The everyday life on the International Space Station

The International Space Spatial is a spatial station where astronauts live for 6 months of the year. In the International Space Station (ISS) the astronauts carry out scientific investigations that can only be made in presence of micro-gravity, either related to botanic, medicine or realising extravehicular activities. Their everyday life in the station is very varied.

But, apart from investigating and working, they have to do very important different tasks for their health.

The extravehicular activities

When they go out from the ISS, the astronauts wear a spacesuit. Thanks to this, the astronaut is protected from the temperature changes, from space, and from the rays coming from the Sun. In their back, they carry oxygen bottles. When they go out, both the astronauts and their devices are tied to the station, to prevent them from going away floating through space.

The extravehicular activities are destined to repairs, operations of assembly of new pieces or, simply, for the training of the astronauts. During the training of the astronauts before going to space, they make simulations of the extravehicular activities in gigantic swimming pools, where they reach a very similar sensation to the one that they get in space.

The training onboard

In space, the muscles and the bones are more inactive than on Earth, as they do not have to do so much effort. For this reason, the astronaut loses muscular and bony mass. With the objective of maintaining the mass and remaining fit, the astronaut has to do many physical training. In their everyday life, the astronaut do a minimum of two hours of exercise. The different devices that he uses to keep its muscular and bony mass are a kind of interior bicycle, a running machine and different devices to exercise the muscles, among others.

However, when they return to the Earth, the astronauts are weak and have to keep exercising. Additionally, they have also to accustom themselves another time to terrestrial gravity, as they have been during many time in a micro-gravity environment.

Work onboard

Work is also a part of their everyday life. The astronauts work essentially on scientific projects in the laboratories of the ISS. When they finish experimenting with any product, either if it is solid or liquid, they take care of putting it in a well sealed recipient so that the materials don’t float through the air.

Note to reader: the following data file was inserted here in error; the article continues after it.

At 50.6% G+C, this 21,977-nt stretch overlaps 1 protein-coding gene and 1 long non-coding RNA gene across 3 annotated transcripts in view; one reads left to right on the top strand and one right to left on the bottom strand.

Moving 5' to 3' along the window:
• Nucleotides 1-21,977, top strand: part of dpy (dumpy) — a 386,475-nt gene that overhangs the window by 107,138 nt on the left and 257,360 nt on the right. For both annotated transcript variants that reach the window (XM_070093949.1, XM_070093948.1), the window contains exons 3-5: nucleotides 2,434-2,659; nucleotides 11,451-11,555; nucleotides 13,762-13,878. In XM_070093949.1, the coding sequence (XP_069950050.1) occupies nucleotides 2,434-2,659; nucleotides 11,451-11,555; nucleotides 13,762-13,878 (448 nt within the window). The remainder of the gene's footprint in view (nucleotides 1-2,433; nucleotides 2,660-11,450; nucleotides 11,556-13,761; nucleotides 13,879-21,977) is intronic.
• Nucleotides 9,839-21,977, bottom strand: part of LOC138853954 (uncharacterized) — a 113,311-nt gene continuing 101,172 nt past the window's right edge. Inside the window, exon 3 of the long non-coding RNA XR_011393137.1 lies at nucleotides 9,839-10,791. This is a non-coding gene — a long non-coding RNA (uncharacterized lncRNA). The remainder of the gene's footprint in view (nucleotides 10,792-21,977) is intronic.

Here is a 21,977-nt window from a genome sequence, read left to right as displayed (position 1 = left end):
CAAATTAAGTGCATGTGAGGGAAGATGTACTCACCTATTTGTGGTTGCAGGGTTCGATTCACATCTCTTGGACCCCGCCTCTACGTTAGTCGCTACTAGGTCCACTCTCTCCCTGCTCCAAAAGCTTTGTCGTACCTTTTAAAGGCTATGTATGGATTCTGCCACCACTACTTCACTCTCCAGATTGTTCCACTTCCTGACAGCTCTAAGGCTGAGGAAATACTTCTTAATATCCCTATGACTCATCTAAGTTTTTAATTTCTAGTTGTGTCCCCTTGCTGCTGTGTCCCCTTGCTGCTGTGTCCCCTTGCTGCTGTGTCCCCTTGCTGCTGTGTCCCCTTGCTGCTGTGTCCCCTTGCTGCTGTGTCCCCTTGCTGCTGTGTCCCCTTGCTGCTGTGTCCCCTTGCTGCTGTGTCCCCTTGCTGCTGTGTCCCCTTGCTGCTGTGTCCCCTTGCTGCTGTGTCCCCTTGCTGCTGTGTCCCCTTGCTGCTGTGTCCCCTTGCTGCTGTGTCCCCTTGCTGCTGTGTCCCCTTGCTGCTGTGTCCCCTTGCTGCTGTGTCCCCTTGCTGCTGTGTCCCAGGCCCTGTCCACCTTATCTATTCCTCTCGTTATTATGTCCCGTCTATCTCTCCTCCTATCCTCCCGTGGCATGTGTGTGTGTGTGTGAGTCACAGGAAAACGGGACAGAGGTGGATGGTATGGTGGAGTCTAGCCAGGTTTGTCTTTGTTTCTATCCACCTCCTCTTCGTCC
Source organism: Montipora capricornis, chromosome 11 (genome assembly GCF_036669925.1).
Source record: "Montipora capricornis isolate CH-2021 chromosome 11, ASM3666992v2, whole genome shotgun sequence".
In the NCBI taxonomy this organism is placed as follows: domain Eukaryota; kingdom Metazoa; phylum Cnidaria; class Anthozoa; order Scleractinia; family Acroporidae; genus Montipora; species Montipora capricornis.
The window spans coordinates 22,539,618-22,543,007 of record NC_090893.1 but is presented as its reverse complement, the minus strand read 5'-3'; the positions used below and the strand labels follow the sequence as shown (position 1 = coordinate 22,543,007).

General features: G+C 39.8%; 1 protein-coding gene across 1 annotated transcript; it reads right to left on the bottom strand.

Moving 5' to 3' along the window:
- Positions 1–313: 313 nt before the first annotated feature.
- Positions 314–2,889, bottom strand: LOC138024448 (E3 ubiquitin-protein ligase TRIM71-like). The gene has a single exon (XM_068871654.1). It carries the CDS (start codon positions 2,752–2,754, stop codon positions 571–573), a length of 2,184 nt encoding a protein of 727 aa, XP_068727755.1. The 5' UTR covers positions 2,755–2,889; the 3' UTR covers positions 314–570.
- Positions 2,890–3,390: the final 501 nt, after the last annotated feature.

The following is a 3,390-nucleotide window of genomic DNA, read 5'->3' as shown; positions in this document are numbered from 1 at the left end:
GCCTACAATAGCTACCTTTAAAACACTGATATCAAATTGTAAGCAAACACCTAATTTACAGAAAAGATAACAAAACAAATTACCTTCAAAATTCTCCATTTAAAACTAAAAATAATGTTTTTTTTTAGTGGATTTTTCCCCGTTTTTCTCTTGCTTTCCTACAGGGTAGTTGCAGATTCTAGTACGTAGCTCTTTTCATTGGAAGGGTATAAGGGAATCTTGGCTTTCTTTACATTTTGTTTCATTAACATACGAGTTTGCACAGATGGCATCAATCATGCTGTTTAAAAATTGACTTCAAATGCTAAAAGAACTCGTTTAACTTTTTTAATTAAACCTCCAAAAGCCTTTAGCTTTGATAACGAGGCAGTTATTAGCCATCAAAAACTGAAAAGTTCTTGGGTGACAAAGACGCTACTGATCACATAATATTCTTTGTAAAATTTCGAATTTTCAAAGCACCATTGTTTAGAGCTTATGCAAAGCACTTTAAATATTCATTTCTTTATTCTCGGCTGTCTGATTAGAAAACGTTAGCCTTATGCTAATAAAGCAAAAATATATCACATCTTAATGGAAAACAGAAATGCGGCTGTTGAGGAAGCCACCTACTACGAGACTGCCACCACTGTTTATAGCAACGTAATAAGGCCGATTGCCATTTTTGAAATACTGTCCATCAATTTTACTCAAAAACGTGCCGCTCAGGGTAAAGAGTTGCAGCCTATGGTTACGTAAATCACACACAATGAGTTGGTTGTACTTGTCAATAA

For the better functioning of the station, the crew effectuates maintenance works, prepares food, and, one time per week, between all of them, they clean the ISS in order to live in a clean place. From time to time they also repair and improve the systems of the ISS.

Time to eat

The astronauts eat humidified food that sticks to utensils. When they go away from the Earth, they take with them food in dehydrated bags. Once they are in the space, they rehydrate the food before consuming it. To eat, the astronauts use plates that can be fixed on the knees or on the wall, as well as magnetised cutlery to avoid it to float. In the case of the drinks, they drink from some bags where they put a straw in to be able to drink without having all the liquid floating through the room.

The shower

The astronauts use sponges or a cloth to clean themselves. This avoids the water to stick on their skin, as the water does in presence of micro-gravity. They clean their hair using a special shampoo that doesn’t require water, and, when they cut their hair, they use a vacuum to prevent the cut hair from spreading throughout all the ISS.


In space, the astronauts don’t need a mattress. They sleep in a sleeping bag. Each astronaut has a place, near where he sleeps, to leave some of his personal belongings, as books, devices to listen to music… Sometimes, they use sleeping masks and earplugs, to isolate themselves from the light and of any sound. In the ISS the astronauts establish their sleeping hours in a common timetable.

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